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If Wagoner goes...

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Bob Lutz goes.

And GM would be screwed.

People are saying Wagoner would have to go if GM gets a bailout. Wagoner's one good move is Bob Lutz and Bob Lutz saved GM's automotive (not financial) craw.

Anybody who is not a fanboy of other companies would know this.

Anyways, that is just my two cents.

--- Quote ---Last year's UAW contract was truly historic in that it will completely remove the health care cost burden off the Big Three. Though they have to give the union the money to assume this burden, they're paying 40% less than it would otherwise cost them. After 2010 they stop paying billions in health care every year and start dropping that money to the bottom line.

Moreover, there will no longer be any pensions for new hires. They'll get 401k's instead. Again, massive cost savings going forward.

On top of that the UAW workforce takes big pay cuts, and new hires come in at a wage rate that is roughly the same that Toyota, Honda, Nissan, et al, are paying their American workers. In other words, the Big Three can finally compete with the transplants from a labor cost standpoint. That means they can now make small cars in America without losing money on every one they make.
The Big Three can finally compete with the transplants from a labor cost standpoint.
Another benefit of that new labor contract is that the Big Three are no longer pressured to keep building cars and trucks in the face of weak demand. Under the old labor contract it was cheaper to build cars and slap big incentives on them than it was to not build them in the first place. Now, they can build to actual demand, and they're running on much tighter inventory.

That means they'll be able to slash their incentives. Every $1,000 that General Motors cuts from incentives will drop roughly $4 billion to the bottom line. And GM has an average of $3,500 in incentives!

Plus, the Big Three are taking out a huge amount of overcapacity, roughly two million units. To fulfill demand in the future their plants will have to run at full capacity, and that's when car companies literally become cash machines.

What this means is that when the economy finally starts to recover and the car market begins to grow again, GM, Ford and Chrysler will be in an extremely competitive position, one they haven't been in for more than 40 years.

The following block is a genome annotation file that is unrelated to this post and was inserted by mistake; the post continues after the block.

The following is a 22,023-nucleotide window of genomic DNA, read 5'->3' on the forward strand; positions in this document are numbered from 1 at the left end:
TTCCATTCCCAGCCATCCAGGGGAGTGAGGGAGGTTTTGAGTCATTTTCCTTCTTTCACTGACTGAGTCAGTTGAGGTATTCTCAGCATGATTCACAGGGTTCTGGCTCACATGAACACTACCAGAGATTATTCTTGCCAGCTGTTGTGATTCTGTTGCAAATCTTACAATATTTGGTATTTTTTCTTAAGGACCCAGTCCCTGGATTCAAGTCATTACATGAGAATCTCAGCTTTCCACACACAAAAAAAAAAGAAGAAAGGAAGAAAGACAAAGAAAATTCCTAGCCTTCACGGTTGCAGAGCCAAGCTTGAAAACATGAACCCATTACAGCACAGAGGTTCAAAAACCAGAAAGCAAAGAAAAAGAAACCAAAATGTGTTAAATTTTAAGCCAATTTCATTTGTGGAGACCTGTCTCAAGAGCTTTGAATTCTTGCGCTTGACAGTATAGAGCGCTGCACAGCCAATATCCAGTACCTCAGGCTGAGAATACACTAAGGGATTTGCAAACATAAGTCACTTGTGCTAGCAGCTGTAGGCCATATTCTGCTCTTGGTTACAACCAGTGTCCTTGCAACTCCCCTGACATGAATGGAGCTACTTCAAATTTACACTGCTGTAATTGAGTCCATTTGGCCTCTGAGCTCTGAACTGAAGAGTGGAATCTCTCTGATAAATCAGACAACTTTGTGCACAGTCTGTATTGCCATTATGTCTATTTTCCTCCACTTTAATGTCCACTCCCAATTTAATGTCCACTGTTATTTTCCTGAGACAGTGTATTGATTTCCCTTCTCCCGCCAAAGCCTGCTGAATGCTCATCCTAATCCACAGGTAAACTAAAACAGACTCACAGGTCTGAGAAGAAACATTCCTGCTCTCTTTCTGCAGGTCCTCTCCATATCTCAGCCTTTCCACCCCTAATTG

And that's why those who say giving them a bailout is just throwing good money after bad are dead wrong.
--- End quote ---

Those of you who have been following the industry carefully would see a clear difference in what has been coming out lately.

And Ford is not far behind at all. They have had a similar parallel shakeup--though not as extensive and promising.

Letting them go under would be a disaster. People aren't really qualified to be car enthusiasts if they do not understand how this would explode beyond car manufacturing into software, supercomputer tech, scientific research and on and on.
GM is the world's single largest purchaser of steel. Outright.
Thousands upon thousands of suppliers would go under.
Look at how Delco and Continental went into bankruptcy and they are the largest suppliers (and this was before all this madness).

GM and Ford did not create the credit crisis.

A collpse would be bad, bad bad.

Chrysler ha proven that money loaned can be repaid with profit. There is a precedent here and it is a good one.

If you want to balk, balk at GE and AIG getting money--not the car industry. The military implications (for one) would be devastating, especially when there is Russia and Iran to worry about.

Oh, and there is no coming back from chapter 11. None.

Line up ten of your friends who would ever buy GM or Ford again if warranties go to crap in bankruptcy court.

If an airline goes under it comes back as a different name. Nobody cares because airlines come and go and flights don't cost $20,000 on average.
They also don't require follow-up care and service.

Not to mention that one airline gone bankrupt might have a few thousand lights a day.

Gm sells what? A few million cars a year? 6 million? multiply that by 5 years for the number of pissed-off warranty-holders.

It's a myth that you lose your warranty if your car's automaker files for bankruptcy protection.

That one won't fly with consumers. And who will make the replacement parts?

All they have to do is be afraid.

To start, it's wrong to say "there's no coming back from Chapter 11." Yes, if an automaker disappears completely, there will be problems for people who bought their products. But bankruptcy doesn't mean disappearance.

And there would be plenty of third-party parts suppliers, just as there are now.


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